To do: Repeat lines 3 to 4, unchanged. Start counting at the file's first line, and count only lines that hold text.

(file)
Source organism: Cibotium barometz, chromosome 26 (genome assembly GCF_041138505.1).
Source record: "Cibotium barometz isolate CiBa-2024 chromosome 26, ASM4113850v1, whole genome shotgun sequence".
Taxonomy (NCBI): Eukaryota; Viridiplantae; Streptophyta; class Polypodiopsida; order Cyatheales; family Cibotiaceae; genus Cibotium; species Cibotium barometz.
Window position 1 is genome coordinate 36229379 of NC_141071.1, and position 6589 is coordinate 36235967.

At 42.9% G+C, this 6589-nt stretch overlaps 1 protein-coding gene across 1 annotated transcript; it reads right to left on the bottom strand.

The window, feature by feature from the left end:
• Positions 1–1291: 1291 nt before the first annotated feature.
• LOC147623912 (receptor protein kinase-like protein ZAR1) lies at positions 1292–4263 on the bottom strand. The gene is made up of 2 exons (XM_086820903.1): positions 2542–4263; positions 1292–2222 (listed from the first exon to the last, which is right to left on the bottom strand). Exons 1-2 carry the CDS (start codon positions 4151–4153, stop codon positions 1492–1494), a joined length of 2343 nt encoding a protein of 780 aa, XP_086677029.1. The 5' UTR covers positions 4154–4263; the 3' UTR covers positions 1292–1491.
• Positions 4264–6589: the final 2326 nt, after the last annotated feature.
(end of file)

Taxonomy (NCBI): Eukaryota; Viridiplantae; Streptophyta; class Polypodiopsida; order Cyatheales; family Cibotiaceae; genus Cibotium; species Cibotium barometz.
Window position 1 is genome coordinate 36229379 of NC_141071.1, and position 6589 is coordinate 36235967.